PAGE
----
Tuesday, July 21, 2009

Do Americans Know What We Want?

Today's papers carried news about the latest approval polls that show President Obama's slide in popular opinion. In response, White House adviser David Axelrod is quoted as saying: "People fundamentally like this president, and they believe he's smart and capable and strong and trying to do the right thing."

I think Axelrod is right. I just don't think those are the key things that qualify someone to be president over the other realistic candidates. Of course President Obama is likeable. He is clearly smart. He is capable of many things. And I have no doubt that he is trying to do the right thing.

But is that really the defense we want to reassure us about our president? Isn't every viable candidate likeable and smart and capable? Don't we believe in our hearts that McCain or Nader or Bush or Kerry or Gore or Sharpton or Perot or Biden or Gus Hall would have tried to do the right thing?

I am discouraged that many Americans - and the official spokesperson of the administration - seem to be satisfied with someone who is smart and likeable and wants to do the right thing. (Lest you think I am applying this only to the current administration, I winced during the previous administration when President Bush's defenders would respond to attacks with lines like "He is such a good man.") I just don't think that's enough. I believe that we have to look at two more things: What does the president believe and what does the president do?

My objections to Gus Hall's candidacy would have had nothing to do with how smart he was or how much he wanted to do right. They would have arisen because his ideology was abhorrent to me and, in trying to do what he thought was right, he would have led the country in entirely the wrong direction. I would have voted against him because of what he believed and what he would have done.

George W. Bush's failure, ultimately, was not in being unlikeable or not smart enough. (I know, some of you are chuckling because of his malapropisms, but even you admit that he is smarter than the average bear.) President Bush's ultimate failures were because his actions did not reflect what he claimed to believe. He claimed to be an economic conservative but led the nation in huge (albeit dwarfed by the current administration's) increases in government spending. He claimed not to believe in nation-buidling but embarked on a long and costly effort in Iraq that can be classified as nothing else.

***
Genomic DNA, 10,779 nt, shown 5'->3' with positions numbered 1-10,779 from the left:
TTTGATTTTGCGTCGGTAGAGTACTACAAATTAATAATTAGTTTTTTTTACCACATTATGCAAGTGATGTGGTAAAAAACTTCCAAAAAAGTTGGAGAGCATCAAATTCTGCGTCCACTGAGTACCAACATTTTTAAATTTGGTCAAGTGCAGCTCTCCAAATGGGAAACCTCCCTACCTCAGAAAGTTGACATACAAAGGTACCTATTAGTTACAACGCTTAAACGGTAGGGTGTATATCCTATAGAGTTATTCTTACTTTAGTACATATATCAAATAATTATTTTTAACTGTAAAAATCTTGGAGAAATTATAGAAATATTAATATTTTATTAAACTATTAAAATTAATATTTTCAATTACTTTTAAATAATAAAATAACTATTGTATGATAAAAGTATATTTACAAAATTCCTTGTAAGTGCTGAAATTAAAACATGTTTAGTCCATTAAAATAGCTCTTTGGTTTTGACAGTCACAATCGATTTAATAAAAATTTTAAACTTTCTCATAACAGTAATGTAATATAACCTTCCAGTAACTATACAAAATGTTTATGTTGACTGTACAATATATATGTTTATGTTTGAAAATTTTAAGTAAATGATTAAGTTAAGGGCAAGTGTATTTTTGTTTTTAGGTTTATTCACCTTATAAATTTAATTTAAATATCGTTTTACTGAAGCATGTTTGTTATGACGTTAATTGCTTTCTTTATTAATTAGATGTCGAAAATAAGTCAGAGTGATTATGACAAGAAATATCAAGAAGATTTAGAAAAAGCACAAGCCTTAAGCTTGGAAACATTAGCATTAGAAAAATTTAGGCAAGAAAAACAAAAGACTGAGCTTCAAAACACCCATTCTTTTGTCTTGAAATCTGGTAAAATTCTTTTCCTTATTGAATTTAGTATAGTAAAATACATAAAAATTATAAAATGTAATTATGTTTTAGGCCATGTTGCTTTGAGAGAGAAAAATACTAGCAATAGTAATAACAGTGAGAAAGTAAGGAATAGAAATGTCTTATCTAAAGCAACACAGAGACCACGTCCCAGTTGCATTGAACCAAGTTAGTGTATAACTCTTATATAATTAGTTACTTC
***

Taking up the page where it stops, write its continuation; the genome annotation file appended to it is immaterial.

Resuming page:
Near the end of Harry Potter and the Chamber of Secrets, Dumbledore says, "It's our choices, Harry, that tell who we are, far more than our abilities."

This blog is not meant to gauge opinions about President Obama's policies. You believe what you believe, and I believe what I believe. My point is to say that I fear that too many Americans voted for a likeable smart guy without fully considering the consequences, and I am amazed that Americans now may be defending him on the grounds that he is a likeable smart guy who is trying hard. His job is too important for that. He should be defended - or not - based on his choices, not his basic skills.

I believe that President Obama is entirely honest. I believe he has done exactly what he said he would do, from his promotion of labor unions to his government intervention into the business of GM to his "stimulus package" to his health care initiative to his Supreme Court nominee. Those are choices that he has made. His abilities are admirable; his choices are not the ones I would have made.

I would hope that his defenders would have more to say than "he is likeable and smart and trying hard." I hope his defenders would defend his choices and his ideology.

I know that some of you do defend his choices, and I applaud you for your consistency, even if I disagree with the particular political choices. But I worry when the quote the White House carefully chooses to put out is the one that showed up in the paper today.

Is that what Americans want? Likeable, smart, trying hard to do right?

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